Wednesday, June 4, 2008

Do we just not like inconvenient truths?

The issue of climate change is now big news. This was brought home recently with the Nobel Peace Prize being given jointly to Al Gore and the United Nations (UN) Intergovernmental Panel on Climate Change. Gore's Oscar-winning documentary, An Inconvenient Truth, has helped drive home the dangers of climate change to the public. The Norwegian Nobel Committee felt Gore was 'probably the single individual who has done most to create greater worldwide understanding of the measures that need to be adopted'. In turn, it praised the UN panel, made up of some 2 000 members, for achieving an 'informed consensus about the connection between human activities and global warming'.

The road to this recognition has, however, not been easy. Gore's controversial defeat by George W Bush in the 2001 election aside, those advocating the link between human activity and climate change have had an uphill struggle. The UN panel, which was set up in 1988, has consistently released hard-hitting reports into a disbelieving scientific community. Only recently has broad scientific and public acceptance of the threat of climate change been accepted. Science, coupled with cool-headed publicity on Gore's part, triumphed. But why did it take so long?

Obviously, developing rigorous science took time. But was inconclusive science the issue? Or is there something in human nature that rallies against common sense, especially when it implies taking responsibility. Do we just not like 'inconvenient truths'?

Remember the public debate about whether smoking was bad for health. I recall scientists saying smoking does not cause lung cancer; it is only correlated with it, so do not panic . There are still those who might take this view. From a purely scientific perspective, this may be correct, but one does not need to be a scientist to figure out that inhaling smoke into one's lungs cannot be good for you. Equally, it does not take a PhD to realise that spewing gases into the atmosphere that we know in certain doses will kill humans and animals is ill-advised. Science can help us to figure out exactly what the problem is and solve it, but it is the denial of the obvious that I find interesting, yet disturbing at the same time.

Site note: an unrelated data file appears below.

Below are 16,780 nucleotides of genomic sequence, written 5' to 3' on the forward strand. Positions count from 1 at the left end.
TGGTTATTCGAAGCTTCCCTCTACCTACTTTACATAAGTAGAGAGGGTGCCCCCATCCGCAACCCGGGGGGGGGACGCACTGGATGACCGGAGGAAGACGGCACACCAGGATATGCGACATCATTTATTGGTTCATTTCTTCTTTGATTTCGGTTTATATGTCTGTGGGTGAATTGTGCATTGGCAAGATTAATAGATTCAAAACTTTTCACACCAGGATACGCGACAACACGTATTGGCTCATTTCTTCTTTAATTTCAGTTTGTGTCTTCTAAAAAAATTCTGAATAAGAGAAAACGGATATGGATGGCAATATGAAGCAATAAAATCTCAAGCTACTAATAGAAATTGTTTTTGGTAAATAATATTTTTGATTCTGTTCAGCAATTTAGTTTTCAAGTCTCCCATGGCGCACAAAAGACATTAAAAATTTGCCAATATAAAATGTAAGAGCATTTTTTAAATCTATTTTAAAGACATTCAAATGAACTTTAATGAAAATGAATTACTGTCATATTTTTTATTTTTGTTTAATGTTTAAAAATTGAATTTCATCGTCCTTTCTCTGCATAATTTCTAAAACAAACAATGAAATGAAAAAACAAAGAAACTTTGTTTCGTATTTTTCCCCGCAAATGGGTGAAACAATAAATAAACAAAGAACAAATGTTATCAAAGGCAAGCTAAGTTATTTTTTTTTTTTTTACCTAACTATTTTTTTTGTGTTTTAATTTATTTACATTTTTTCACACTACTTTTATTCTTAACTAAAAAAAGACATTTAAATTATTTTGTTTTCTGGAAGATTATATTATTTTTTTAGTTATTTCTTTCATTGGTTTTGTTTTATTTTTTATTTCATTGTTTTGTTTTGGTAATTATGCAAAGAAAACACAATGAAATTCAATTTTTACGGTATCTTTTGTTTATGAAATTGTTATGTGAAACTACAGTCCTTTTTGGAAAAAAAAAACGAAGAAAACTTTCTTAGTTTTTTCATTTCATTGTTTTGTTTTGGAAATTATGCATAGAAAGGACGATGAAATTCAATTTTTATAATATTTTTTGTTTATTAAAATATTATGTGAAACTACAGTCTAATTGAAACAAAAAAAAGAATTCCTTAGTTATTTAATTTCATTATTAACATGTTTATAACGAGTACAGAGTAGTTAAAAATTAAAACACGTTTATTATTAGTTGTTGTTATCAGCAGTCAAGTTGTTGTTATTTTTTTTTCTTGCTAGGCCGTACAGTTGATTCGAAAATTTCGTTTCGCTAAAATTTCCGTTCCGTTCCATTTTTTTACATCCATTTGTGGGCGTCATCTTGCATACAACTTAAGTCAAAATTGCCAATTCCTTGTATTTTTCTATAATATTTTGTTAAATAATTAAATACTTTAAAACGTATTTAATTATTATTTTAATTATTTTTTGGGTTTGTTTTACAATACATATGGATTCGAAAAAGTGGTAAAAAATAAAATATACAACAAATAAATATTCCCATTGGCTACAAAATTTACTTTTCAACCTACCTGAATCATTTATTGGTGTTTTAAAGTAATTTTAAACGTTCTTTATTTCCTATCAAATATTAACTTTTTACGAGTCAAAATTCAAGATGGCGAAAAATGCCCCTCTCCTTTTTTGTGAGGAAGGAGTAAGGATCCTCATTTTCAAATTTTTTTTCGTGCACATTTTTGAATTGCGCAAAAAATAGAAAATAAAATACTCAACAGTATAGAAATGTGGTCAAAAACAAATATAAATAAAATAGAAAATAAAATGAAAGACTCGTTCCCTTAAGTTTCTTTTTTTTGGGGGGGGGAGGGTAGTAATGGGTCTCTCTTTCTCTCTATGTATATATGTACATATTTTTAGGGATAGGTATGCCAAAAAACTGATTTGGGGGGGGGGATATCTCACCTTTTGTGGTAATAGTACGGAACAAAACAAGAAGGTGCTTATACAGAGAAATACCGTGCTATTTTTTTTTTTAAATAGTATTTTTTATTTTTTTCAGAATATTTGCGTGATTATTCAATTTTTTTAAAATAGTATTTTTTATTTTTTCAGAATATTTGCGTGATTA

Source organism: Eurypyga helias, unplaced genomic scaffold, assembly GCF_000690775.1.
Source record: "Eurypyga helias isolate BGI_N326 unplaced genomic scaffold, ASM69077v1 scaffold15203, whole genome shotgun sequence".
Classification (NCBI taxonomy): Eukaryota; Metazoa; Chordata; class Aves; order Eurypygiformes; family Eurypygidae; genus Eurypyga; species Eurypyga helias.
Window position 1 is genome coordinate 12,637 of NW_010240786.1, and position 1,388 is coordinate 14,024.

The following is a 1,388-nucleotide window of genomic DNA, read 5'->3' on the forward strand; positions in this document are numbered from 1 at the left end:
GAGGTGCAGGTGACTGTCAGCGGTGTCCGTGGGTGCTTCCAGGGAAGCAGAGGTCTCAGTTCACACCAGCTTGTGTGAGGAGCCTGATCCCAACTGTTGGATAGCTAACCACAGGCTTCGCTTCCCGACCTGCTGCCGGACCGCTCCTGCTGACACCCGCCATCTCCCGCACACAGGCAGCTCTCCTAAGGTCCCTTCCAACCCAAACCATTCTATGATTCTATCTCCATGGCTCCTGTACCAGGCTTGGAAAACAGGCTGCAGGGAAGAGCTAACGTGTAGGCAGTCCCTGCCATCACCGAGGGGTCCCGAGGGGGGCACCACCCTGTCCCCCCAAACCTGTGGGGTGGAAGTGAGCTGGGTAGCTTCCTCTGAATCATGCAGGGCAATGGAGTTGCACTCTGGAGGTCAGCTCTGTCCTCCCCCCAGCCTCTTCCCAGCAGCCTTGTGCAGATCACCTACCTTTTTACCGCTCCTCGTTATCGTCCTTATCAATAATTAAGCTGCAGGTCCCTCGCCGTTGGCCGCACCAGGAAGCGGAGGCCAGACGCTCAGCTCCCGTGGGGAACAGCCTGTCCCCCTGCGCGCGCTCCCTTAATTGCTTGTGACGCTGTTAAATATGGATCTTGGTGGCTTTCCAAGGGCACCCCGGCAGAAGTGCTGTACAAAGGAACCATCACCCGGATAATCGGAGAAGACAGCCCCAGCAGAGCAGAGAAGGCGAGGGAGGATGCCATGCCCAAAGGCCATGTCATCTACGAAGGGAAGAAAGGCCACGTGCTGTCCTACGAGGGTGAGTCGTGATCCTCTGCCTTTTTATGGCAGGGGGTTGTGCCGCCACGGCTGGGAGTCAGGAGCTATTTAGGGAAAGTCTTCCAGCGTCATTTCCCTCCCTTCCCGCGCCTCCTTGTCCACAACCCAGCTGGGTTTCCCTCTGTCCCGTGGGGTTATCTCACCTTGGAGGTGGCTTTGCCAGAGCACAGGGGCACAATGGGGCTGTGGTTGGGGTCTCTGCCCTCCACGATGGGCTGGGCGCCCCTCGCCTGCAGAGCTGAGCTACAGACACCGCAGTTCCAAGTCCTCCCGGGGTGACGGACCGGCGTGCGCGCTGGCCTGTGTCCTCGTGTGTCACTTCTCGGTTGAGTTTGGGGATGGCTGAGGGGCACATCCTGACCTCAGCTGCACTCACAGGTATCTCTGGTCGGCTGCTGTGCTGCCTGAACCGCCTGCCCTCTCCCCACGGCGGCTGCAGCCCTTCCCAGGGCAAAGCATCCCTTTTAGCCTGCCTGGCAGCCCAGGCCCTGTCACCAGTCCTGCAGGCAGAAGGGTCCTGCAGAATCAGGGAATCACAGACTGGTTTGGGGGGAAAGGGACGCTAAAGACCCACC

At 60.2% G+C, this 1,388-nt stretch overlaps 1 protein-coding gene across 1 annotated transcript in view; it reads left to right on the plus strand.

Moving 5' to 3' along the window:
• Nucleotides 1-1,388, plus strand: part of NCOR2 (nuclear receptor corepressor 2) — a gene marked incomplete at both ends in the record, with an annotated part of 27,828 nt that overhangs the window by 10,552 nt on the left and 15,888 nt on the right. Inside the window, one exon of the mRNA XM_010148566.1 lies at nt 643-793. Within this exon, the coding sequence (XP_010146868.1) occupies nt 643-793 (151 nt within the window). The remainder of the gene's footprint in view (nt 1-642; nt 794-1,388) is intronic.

Denial has its benefits. It keeps anxiety and potential distress at bay, and can often save us from embarrassment. Denying a problem can also mean we do not have to expend energy or resources on it. Refusing to accept that a wider social problem is present, especially when you are not affected, also helps preserve the personal illusion of immunity or safety.

This is not to say that coming to a consensus about problems such as climate change, or HIV/Aids for that matter, is not challenging. Many people are rightly sceptical about what they read in the media. Dare I mention the millennium bug. Even on the climate change issue, there have been alarmist reports at times that have not helped the cause.

Scepticism has its place and can drive good science. Scepticism is a doubting or questioning attitude or state of mind. It is constructive questioning. However, these days scepticism has been replaced with cynicism.'

Cynicism is defined as an attitude of scornful or jaded negativity marked by a general distrust of the integrity of the motives of others. Although trusting others is difficult in our world, it is fashionable these days to usurp healthy questioning with derision and sarcasm. People build their careers on pulling others down publicly.

When it comes to debates about climate change and other issues of public concern, it seems that proving someone is wrong is not always about advancing a solution. Rather, it is about scoring political points, getting as much airtime as possible or proving intellectual prowess. Surely, in a world faced with multiple crises, humility and cooperation are the only show in town.

Brandon Hamber writes the column "Look South": an analysis of trends in global political, social and cultural life and its relevance to South Africa on Polity. Copyright Brandon Hamber, October 2007. "Look South" Column published on Polity on 26 October 2007.